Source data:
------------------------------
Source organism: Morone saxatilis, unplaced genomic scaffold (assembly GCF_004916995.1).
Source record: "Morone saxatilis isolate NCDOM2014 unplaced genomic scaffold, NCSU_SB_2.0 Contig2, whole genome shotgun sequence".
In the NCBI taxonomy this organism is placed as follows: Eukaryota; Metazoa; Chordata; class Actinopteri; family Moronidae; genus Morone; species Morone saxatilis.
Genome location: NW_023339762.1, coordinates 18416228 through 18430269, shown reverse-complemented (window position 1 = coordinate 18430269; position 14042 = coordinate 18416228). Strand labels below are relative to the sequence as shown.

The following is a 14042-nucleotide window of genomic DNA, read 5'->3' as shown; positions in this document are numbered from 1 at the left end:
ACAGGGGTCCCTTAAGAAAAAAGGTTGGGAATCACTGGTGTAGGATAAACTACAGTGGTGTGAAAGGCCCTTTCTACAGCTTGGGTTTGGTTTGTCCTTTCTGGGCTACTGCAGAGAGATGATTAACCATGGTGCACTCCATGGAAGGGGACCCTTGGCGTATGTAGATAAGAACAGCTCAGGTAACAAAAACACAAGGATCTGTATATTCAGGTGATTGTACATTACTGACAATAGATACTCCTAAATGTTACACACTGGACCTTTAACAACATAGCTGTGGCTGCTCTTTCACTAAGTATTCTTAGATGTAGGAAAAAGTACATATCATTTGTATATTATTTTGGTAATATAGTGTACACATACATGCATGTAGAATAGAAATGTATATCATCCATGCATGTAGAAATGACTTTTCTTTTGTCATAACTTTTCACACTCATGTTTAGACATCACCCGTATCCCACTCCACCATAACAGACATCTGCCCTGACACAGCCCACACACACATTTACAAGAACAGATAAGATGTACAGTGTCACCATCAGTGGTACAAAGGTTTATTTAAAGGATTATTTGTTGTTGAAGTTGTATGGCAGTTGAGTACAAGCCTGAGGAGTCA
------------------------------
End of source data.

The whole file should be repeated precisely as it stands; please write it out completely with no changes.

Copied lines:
Source organism: Morone saxatilis, unplaced genomic scaffold (assembly GCF_004916995.1).
Source record: "Morone saxatilis isolate NCDOM2014 unplaced genomic scaffold, NCSU_SB_2.0 Contig2, whole genome shotgun sequence".
In the NCBI taxonomy this organism is placed as follows: Eukaryota; Metazoa; Chordata; class Actinopteri; family Moronidae; genus Morone; species Morone saxatilis.
Genome location: NW_023339762.1, coordinates 18416228 through 18430269, shown reverse-complemented (window position 1 = coordinate 18430269; position 14042 = coordinate 18416228). Strand labels below are relative to the sequence as shown.

The following is a 14042-nucleotide window of genomic DNA, read 5'->3' as shown; positions in this document are numbered from 1 at the left end:
ACAGGGGTCCCTTAAGAAAAAAGGTTGGGAATCACTGGTGTAGGATAAACTACAGTGGTGTGAAAGGCCCTTTCTACAGCTTGGGTTTGGTTTGTCCTTTCTGGGCTACTGCAGAGAGATGATTAACCATGGTGCACTCCATGGAAGGGGACCCTTGGCGTATGTAGATAAGAACAGCTCAGGTAACAAAAACACAAGGATCTGTATATTCAGGTGATTGTACATTACTGACAATAGATACTCCTAAATGTTACACACTGGACCTTTAACAACATAGCTGTGGCTGCTCTTTCACTAAGTATTCTTAGATGTAGGAAAAAGTACATATCATTTGTATATTATTTTGGTAATATAGTGTACACATACATGCATGTAGAATAGAAATGTATATCATCCATGCATGTAGAAATGACTTTTCTTTTGTCATAACTTTTCACACTCATGTTTAGACATCACCCGTATCCCACTCCACCATAACAGACATCTGCCCTGACACAGCCCACACACACATTTACAAGAACAGATAAGATGTACAGTGTCACCATCAGTGGTACAAAGGTTTATTTAAAGGATTATTTGTTGTTGAAGTTGTATGGCAGTTGAGTACAAGCCTGAGGAGTCA